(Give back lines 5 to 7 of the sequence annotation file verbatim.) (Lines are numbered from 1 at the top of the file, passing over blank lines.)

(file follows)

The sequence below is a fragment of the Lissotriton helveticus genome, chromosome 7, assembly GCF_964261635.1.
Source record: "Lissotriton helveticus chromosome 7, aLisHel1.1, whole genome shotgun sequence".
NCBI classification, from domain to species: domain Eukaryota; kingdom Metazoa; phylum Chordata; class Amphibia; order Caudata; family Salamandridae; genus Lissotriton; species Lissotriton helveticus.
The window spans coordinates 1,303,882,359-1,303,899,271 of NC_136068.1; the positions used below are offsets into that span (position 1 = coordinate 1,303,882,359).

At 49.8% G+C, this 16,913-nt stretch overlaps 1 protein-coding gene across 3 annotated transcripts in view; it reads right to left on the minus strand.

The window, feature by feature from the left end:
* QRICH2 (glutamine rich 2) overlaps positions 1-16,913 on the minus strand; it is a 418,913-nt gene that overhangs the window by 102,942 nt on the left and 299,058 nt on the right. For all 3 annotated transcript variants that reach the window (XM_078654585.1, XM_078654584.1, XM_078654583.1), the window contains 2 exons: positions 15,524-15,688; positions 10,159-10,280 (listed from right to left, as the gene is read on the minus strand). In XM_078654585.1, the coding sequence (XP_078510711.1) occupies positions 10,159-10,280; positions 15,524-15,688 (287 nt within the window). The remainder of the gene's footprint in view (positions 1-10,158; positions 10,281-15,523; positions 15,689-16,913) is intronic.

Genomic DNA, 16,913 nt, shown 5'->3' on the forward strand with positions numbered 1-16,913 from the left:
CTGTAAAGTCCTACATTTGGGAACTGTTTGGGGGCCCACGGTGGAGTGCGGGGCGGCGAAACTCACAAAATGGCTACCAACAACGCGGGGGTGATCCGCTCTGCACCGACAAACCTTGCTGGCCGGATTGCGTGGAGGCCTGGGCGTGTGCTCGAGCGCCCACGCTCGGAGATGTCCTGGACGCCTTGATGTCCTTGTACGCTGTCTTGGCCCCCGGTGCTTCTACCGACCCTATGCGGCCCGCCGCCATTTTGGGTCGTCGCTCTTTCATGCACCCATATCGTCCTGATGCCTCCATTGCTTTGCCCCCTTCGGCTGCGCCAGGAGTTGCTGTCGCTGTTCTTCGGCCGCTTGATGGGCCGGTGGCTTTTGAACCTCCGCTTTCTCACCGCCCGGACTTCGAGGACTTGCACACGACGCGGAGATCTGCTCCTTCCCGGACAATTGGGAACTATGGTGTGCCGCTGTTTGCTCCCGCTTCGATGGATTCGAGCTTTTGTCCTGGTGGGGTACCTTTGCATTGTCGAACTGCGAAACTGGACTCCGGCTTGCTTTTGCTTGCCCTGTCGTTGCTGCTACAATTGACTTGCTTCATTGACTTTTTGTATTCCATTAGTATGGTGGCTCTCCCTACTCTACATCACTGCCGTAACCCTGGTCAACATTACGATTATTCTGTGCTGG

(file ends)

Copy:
At 49.8% G+C, this 16,913-nt stretch overlaps 1 protein-coding gene across 3 annotated transcripts in view; it reads right to left on the minus strand.

The window, feature by feature from the left end:
* QRICH2 (glutamine rich 2) overlaps positions 1-16,913 on the minus strand; it is a 418,913-nt gene that overhangs the window by 102,942 nt on the left and 299,058 nt on the right. For all 3 annotated transcript variants that reach the window (XM_078654585.1, XM_078654584.1, XM_078654583.1), the window contains 2 exons: positions 15,524-15,688; positions 10,159-10,280 (listed from right to left, as the gene is read on the minus strand). In XM_078654585.1, the coding sequence (XP_078510711.1) occupies positions 10,159-10,280; positions 15,524-15,688 (287 nt within the window). The remainder of the gene's footprint in view (positions 1-10,158; positions 10,281-15,523; positions 15,689-16,913) is intronic.